Lessons we can learn from the disabled community during lockdown

Disabled people have been adapting to new ways of working since forever. Here's what paralympian swimmer Liz Johnson wants us to know as we navigate these new waters

As we adjust to living our lives on lockdown, it’s important to remember that for the 13.9 million people in the disabled community living in the UK, life in the face of restrictions, challenges and health anxieties is part and parcel of daily life.
The disabled community has been adapting to new ways of working since forever: learning to work from home, make effective use of online tools to collaborate with colleagues at a distance, face up to communication challenges, overcome barriers to access and cope with glitchy tech without an IT department on tap.

There’s so much we can learn from disabled people as our lives become similarly limited during the coronavirus pandemic, and here, paralympian Liz Johnson shares the lessons we can all learn from when it comes to adapting to this new normal.

Liz is a British swimmer who has won gold medals in the Paralympic Games and International Paralympic Committee world championships

With movement restricted, it’s important to take pleasure in the simple things

Liz tells Marie Claire, ‘Most of the disabled people I know are also the happiest people I know, because as a group we’re incredibly good at seeing the positives in situations and focusing on the things that give us joy. Yes, we might have a disability that presents certain challenges, but we overcome them, adapt, and make the most of life.’

‘Staying positive, thinking creatively about your approach to daily life and being thankful for the little pleasures is essential when you’re facing any kind of limitation or difference. Train yourself to appreciate the little things and value what you’ve got. You’ll feel extremely lucky now, and even luckier once all this is over and you can get back to normal. Focus on the opportunities that have arisen out of trying to navigate the new obstacles.’

Evaluating which commodities we really need is vital when access is limited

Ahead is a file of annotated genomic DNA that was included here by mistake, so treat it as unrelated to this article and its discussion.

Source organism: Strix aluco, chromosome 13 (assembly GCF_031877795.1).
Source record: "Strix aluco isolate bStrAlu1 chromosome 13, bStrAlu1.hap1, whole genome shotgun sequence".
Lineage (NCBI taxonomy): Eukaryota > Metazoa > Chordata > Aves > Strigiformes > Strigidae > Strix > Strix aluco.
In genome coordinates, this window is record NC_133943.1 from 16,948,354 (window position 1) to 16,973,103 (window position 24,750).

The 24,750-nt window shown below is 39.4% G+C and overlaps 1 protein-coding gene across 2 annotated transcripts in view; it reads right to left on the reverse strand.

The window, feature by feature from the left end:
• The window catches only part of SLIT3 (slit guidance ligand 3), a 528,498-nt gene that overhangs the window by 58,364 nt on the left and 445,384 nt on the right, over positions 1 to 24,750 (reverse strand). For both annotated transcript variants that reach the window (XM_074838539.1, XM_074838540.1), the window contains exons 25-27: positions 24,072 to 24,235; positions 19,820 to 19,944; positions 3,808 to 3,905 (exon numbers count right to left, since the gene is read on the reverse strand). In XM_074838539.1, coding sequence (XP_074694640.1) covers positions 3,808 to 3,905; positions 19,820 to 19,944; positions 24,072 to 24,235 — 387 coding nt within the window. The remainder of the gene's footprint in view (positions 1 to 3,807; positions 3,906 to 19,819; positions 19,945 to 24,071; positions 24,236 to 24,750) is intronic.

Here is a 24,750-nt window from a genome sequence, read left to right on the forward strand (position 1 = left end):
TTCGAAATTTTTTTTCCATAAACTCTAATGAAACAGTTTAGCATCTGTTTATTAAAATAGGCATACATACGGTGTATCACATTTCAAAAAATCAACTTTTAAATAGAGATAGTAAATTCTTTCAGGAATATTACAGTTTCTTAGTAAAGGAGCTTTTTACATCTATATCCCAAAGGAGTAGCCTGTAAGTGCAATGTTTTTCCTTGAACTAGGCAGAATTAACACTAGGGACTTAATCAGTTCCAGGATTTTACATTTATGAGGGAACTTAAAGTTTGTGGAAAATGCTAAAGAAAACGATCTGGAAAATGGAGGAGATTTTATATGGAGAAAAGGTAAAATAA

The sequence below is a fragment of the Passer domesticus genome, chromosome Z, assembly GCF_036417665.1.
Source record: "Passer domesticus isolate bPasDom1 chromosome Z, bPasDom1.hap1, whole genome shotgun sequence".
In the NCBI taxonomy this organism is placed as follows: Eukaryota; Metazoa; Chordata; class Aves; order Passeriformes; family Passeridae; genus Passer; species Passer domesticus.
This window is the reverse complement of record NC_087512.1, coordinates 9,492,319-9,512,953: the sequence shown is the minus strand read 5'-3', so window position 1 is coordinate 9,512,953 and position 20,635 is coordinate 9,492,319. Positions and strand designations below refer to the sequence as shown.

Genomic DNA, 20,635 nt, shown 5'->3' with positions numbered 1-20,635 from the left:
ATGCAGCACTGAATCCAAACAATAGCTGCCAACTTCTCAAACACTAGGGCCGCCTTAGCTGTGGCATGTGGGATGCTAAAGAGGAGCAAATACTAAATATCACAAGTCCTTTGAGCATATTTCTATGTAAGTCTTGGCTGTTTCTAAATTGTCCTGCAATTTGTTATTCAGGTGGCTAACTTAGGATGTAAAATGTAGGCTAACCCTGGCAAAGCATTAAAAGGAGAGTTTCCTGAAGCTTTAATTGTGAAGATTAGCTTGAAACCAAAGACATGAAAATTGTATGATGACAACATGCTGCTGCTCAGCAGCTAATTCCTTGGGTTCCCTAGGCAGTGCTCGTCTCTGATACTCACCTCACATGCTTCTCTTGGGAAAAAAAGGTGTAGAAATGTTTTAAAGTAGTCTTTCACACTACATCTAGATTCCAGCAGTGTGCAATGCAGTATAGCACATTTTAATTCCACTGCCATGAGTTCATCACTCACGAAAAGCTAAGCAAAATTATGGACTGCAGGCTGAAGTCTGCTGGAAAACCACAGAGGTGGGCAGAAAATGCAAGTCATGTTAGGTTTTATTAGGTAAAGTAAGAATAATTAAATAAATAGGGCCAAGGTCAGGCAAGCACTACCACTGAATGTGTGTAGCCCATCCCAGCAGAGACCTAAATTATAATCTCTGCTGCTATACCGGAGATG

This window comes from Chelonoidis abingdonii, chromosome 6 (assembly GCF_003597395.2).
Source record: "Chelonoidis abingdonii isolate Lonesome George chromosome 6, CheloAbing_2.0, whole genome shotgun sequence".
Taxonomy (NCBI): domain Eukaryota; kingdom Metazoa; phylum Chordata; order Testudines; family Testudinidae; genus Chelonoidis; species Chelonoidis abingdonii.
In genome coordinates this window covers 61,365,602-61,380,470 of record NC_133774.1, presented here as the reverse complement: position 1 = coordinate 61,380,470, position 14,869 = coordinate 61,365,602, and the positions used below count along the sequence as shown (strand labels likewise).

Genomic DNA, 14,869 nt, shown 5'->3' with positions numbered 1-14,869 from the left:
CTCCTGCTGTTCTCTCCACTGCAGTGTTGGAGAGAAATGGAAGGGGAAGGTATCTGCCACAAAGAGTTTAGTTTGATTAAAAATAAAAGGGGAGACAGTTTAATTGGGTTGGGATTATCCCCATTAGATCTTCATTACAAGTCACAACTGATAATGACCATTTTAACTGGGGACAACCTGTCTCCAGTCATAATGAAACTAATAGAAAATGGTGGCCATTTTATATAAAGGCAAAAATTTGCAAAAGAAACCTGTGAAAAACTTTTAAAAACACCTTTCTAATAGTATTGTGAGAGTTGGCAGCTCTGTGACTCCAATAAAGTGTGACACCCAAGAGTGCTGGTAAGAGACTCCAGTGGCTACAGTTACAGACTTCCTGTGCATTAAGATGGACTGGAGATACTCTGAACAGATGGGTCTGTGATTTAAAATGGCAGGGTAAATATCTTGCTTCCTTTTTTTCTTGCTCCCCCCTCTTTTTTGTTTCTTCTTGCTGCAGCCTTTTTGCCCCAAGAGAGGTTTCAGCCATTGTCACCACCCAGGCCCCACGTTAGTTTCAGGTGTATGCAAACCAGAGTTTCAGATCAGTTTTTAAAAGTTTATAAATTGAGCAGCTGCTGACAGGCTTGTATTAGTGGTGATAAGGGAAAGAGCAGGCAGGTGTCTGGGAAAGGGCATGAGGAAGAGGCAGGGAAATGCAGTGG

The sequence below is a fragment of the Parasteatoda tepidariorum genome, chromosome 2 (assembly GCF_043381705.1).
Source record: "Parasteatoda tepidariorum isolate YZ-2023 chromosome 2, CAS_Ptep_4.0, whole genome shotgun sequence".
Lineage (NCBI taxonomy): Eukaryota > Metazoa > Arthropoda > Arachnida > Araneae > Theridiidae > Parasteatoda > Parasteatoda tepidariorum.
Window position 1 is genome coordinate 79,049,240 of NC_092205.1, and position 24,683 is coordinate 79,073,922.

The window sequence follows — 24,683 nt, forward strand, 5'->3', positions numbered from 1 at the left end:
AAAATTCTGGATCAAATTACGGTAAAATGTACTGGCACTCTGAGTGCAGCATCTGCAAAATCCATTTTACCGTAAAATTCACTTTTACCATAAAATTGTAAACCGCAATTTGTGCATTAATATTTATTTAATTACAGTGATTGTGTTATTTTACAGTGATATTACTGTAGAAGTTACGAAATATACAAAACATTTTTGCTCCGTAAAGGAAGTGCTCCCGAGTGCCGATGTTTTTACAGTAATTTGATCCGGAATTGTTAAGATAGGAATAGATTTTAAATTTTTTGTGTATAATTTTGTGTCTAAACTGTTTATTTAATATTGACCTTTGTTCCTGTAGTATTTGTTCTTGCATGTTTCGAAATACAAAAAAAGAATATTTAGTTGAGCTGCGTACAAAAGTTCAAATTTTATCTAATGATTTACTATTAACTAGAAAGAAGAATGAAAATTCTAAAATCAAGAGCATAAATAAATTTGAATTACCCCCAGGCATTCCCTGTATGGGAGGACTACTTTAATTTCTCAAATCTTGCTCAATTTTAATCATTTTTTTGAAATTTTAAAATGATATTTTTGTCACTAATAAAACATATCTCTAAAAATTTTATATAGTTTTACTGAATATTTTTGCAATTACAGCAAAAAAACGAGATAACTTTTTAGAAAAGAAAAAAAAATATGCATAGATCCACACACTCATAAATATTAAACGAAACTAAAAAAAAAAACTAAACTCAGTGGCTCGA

Most of us have never had to think twice about whether we can access exactly what we need in the shops: until now. All of a sudden we’re all figuring out when to shop to avoid crowds and queues, so we can get what we need and protect our health. Liz says that for many in the disabled community, this is a common consideration.

‘If you’re now planning how and when to get to the shops – perhaps you’ve had to rely on somebody else to get your groceries due to isolation, or have planned your weekly outing to a supermarket under lockdown – remember how it feels to be restricted in this way, not accessing what you want so easily. And think about what you really need before buying things you already have. This can be used as an opportunity to try new recipes, with what is available or what we have in stock.’

The fear of not receiving adequate care is real and debilitating

The coronavirus crisis has forced everyone to worry about what will happen if they become ill but cannot be treated properly due to overstretched care services, and for many people living with disabilities, concerns about receiving adequate care is an everyday issue. Liz expands, ‘Care budgets are being slashed, vital services discontinued and lifelines cut off. It’s exhausting to constantly have to fight for your basic needs, even to have to think so acutely about what you need to survive.

We can all use this opportunity and additional time to take preventative measures to minimise the need to put any additional pressures on the NHS and other key workers.’ Very true.

Athlete Liz – who lives with cerebral palsy – is also an entrepreneur, having launched a disability inclusion consultancy called The Ability People, to help close the disability employment gap (courtesy of Amy Mace)

It’s not easy feeling vulnerable, so we must all act selflessly to protect each other

Liz says we can learn from the experience of coronavirus by realising that feeling vulnerable is how lots of the disabled community will feel on a standard day. She adds, ‘Learn to have empathy and to appreciate your health. Now and in future, help those who are struggling, be considerate and act as selflessly as you can to support the vulnerable and look after people’s specific needs. We all have a duty to support and protect one another.’

We’re more than capable of adapting to new ways of working. Perseverance is key.

Liz says, ‘Although it can be isolating, working at home also means more time to crack on with the tasks at hand without the interruptions you might face at the office. You can also strike a better work-life balance without the stress of a commute.

‘It might feel as though you are juggling more whilst working at home but don’t view this as a negative – be grateful for the additional time that you are able to spend with those in your household and appreciate that your work output can still be the same, the structure of your day might just look different at the moment.’

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